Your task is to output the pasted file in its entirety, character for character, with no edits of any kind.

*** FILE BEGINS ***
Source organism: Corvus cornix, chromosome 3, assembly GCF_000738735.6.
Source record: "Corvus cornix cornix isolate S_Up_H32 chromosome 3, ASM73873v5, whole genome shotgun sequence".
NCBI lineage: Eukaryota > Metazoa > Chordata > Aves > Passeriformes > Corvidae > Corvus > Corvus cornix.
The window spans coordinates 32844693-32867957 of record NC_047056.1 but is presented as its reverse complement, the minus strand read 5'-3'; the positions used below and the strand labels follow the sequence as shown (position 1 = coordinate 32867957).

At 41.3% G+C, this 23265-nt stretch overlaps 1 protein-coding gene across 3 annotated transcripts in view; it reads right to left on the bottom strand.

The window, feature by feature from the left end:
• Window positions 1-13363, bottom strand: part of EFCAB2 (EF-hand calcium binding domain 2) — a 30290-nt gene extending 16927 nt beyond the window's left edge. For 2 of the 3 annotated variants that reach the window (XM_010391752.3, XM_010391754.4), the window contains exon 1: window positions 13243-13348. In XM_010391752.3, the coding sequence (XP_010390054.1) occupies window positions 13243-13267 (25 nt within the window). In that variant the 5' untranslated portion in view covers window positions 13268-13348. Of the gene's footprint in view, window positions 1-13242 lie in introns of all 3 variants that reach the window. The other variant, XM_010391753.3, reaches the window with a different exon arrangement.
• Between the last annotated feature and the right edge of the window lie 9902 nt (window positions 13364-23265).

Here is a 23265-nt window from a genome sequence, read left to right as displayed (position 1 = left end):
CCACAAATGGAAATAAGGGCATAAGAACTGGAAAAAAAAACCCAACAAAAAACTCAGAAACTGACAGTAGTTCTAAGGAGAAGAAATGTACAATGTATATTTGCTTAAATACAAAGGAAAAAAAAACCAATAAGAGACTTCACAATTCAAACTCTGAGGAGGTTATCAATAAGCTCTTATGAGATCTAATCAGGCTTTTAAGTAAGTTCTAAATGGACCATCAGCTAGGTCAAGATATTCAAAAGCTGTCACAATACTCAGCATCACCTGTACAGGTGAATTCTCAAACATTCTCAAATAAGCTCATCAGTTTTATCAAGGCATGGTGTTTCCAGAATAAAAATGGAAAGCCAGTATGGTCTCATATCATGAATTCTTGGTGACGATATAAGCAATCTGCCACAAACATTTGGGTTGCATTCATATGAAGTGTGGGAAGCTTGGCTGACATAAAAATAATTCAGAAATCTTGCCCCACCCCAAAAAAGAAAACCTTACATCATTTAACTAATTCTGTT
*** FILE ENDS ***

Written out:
Source organism: Corvus cornix, chromosome 3, assembly GCF_000738735.6.
Source record: "Corvus cornix cornix isolate S_Up_H32 chromosome 3, ASM73873v5, whole genome shotgun sequence".
NCBI lineage: Eukaryota > Metazoa > Chordata > Aves > Passeriformes > Corvidae > Corvus > Corvus cornix.
The window spans coordinates 32844693-32867957 of record NC_047056.1 but is presented as its reverse complement, the minus strand read 5'-3'; the positions used below and the strand labels follow the sequence as shown (position 1 = coordinate 32867957).

At 41.3% G+C, this 23265-nt stretch overlaps 1 protein-coding gene across 3 annotated transcripts in view; it reads right to left on the bottom strand.

The window, feature by feature from the left end:
• Window positions 1-13363, bottom strand: part of EFCAB2 (EF-hand calcium binding domain 2) — a 30290-nt gene extending 16927 nt beyond the window's left edge. For 2 of the 3 annotated variants that reach the window (XM_010391752.3, XM_010391754.4), the window contains exon 1: window positions 13243-13348. In XM_010391752.3, the coding sequence (XP_010390054.1) occupies window positions 13243-13267 (25 nt within the window). In that variant the 5' untranslated portion in view covers window positions 13268-13348. Of the gene's footprint in view, window positions 1-13242 lie in introns of all 3 variants that reach the window. The other variant, XM_010391753.3, reaches the window with a different exon arrangement.
• Between the last annotated feature and the right edge of the window lie 9902 nt (window positions 13364-23265).

Here is a 23265-nt window from a genome sequence, read left to right as displayed (position 1 = left end):
CCACAAATGGAAATAAGGGCATAAGAACTGGAAAAAAAAACCCAACAAAAAACTCAGAAACTGACAGTAGTTCTAAGGAGAAGAAATGTACAATGTATATTTGCTTAAATACAAAGGAAAAAAAAACCAATAAGAGACTTCACAATTCAAACTCTGAGGAGGTTATCAATAAGCTCTTATGAGATCTAATCAGGCTTTTAAGTAAGTTCTAAATGGACCATCAGCTAGGTCAAGATATTCAAAAGCTGTCACAATACTCAGCATCACCTGTACAGGTGAATTCTCAAACATTCTCAAATAAGCTCATCAGTTTTATCAAGGCATGGTGTTTCCAGAATAAAAATGGAAAGCCAGTATGGTCTCATATCATGAATTCTTGGTGACGATATAAGCAATCTGCCACAAACATTTGGGTTGCATTCATATGAAGTGTGGGAAGCTTGGCTGACATAAAAATAATTCAGAAATCTTGCCCCACCCCAAAAAAGAAAACCTTACATCATTTAACTAATTCTGTT